Bringing this to the previous code, we now have:
Imports System.Windows.Forms Public Class Form1 Inherits System.Windows.Forms.Form Public Sub New() InitializeComponent End Sub Private Sub InitializeComponent() ' ' write your initialization code here ' End Sub End Class
Initialization code includes, for example, setting the form title or resizing the form. In VB.NET a Form's title is represented by its Text property. This property is inherited from the
System.Windows.Forms.Control class. For the size, the Form class also has the Width and Height properties, which are also inherited from the
Bearing in mind that you refer to the instance of the current class using the keyword
Me, you will have the following
InitializeComponent sub that writes the form's title and resizes the form.
When you press F5 again this time, you will see a form with a width of 400 pixels and a height of 300 pixels. Still a blank form, but this time its title is changed to "Developer Form." (See Figure 2.)
Private Sub InitializeComponent() Me.Text = "Developer Form" Me.Width = 400 Me.Height = 300 End Sub
Your form is not really useful without controls. The .NET Framework base type library provides controls that are ready to use. You have button, checkbox, textbox, label... you name it. If you are new to the .NET Framework, you might want to have a look at their object hierarchies. For instance, the Button control hierarchy is given in Figure 3.
Figure 3: The Button class hierarcy
All controls are indirectly derived from the
Control class. Adding a control to a form requires three steps:
- Dimension a variable for the control.
- Instantiate the control.
- Add the control to the form.
Because VB.NET variables have different scopes, it now does matter where a variable is declared. A variable declared inside a function is only visible from the function. If you want your control to be visible from the whole class, declare it in the class level.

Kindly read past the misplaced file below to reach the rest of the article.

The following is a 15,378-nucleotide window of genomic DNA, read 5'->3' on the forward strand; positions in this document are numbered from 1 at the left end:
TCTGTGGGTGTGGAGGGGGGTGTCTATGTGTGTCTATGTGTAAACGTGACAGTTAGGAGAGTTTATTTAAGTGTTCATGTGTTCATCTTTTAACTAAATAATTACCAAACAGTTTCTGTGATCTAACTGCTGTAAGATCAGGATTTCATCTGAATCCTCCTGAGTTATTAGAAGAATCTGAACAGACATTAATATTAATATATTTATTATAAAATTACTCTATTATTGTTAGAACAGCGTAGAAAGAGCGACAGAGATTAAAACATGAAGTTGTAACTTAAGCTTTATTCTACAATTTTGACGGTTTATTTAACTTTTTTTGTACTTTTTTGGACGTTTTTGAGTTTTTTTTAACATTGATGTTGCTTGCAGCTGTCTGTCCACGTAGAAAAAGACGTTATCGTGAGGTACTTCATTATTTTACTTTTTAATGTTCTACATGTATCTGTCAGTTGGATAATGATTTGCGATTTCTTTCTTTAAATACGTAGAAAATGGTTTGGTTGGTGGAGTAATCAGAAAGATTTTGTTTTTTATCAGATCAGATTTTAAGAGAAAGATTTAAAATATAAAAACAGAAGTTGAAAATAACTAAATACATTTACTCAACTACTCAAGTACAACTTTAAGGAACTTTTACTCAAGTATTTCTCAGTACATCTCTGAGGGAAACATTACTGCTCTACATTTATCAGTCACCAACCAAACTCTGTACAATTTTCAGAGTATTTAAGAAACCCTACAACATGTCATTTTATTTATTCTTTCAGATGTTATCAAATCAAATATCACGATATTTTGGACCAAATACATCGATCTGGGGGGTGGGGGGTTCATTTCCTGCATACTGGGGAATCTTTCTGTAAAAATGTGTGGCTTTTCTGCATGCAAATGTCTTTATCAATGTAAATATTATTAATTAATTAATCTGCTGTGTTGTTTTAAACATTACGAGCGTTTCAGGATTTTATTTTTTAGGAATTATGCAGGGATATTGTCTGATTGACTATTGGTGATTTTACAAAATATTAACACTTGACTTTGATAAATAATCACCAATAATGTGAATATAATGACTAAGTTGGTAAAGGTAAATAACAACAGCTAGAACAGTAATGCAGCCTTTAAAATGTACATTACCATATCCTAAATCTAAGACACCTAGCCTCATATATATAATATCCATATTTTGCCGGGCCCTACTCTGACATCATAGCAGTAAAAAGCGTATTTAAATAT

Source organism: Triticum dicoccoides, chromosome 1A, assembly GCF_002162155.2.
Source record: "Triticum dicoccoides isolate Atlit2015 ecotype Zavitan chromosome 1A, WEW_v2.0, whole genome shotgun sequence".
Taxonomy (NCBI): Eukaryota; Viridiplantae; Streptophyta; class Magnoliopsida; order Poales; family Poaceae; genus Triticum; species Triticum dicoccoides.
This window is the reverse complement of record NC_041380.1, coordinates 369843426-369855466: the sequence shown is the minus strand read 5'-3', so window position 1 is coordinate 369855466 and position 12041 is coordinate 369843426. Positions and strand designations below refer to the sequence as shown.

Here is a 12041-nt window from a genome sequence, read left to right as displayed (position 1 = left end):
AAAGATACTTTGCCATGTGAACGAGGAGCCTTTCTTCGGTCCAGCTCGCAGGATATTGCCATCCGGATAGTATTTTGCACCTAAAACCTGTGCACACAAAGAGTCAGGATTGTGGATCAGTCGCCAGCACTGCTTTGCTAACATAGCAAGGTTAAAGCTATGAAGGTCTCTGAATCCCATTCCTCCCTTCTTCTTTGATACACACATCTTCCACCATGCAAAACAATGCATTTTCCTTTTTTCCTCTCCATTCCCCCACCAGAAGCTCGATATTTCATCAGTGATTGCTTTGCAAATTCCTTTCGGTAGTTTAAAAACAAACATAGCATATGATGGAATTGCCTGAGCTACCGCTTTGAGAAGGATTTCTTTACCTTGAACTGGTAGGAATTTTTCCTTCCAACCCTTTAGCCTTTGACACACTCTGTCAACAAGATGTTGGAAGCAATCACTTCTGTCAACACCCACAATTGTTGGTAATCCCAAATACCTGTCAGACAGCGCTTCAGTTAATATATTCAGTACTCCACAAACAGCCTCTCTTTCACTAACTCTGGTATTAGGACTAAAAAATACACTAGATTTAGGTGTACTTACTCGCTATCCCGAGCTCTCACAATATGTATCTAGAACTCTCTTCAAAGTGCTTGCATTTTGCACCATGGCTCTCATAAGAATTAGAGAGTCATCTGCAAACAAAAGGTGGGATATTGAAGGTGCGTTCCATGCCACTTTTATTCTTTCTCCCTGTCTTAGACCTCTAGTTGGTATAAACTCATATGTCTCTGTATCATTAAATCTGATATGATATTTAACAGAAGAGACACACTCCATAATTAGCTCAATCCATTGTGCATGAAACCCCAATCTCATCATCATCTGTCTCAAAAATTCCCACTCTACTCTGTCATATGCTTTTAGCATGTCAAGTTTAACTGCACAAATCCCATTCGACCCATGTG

Instantiating a control is like instantiating any other object; you use the
New keyword. Once you have an instance of the control, you can add that object to the form. You can't add a control directly to a form, because the
Form class has no such a method as
Add(Control). However, the
Form class inherits the
Controls property from the
Control class. In the
Form class, you use this property to obtain the
System.Windows.Forms.Form.ControlCollection object of the form.
Form.ControlCollection class represents the collection of controls contained within a form. You can use its
Add method to add a control to the form and its
Remove method to remove a control from the form. Understanding these three steps, adding a Button control to a form will involve code like the following:
'Declare the button Dim Button1 As System.Windows.Forms.Button 'Instantiate the button Button1 = New System.Windows.Forms.Button() 'Add the button to the form Me.Controls.Add(Button1)
Of course, you can set the control's many properties to get a control that you want. You can set these properties before or after adding it to the form, but after the control is instantiated. A control has properties such as Left, Top, Width and Height for its size and position. A Button control also has the Text property that will appear as the text for the button object.
The code in Listing 2 brings a form to life and adds two controls, a Button and a TextBox, to the control.
Listing 2: Adding controls to a form.
Imports System.Windows.Forms Public Class Form1 Inherits Form ' Control declaration: a Button and a TextBox Private Button1 As Button Private TextBox1 As TextBox Public Sub New() InitializeComponent() End Sub Private Sub InitializeComponent() Me.Text = "Developer Form" Me.Width = 400 Me.Height = 300 Button1 = New Button() TextBox1 = New TextBox() Button1.Left = 200 Button1.Top = 200 Button1.Width = 100 Button1.Height = 40 Button1.TabIndex = 0 Button1.Text = "Click Me" TextBox1.Left = 200 TextBox1.Top = 30 TextBox1.Width = 150 TextBox1.Height = 40 Me.Controls.Add(Button1) Me.Controls.Add(TextBox1) End Sub End Class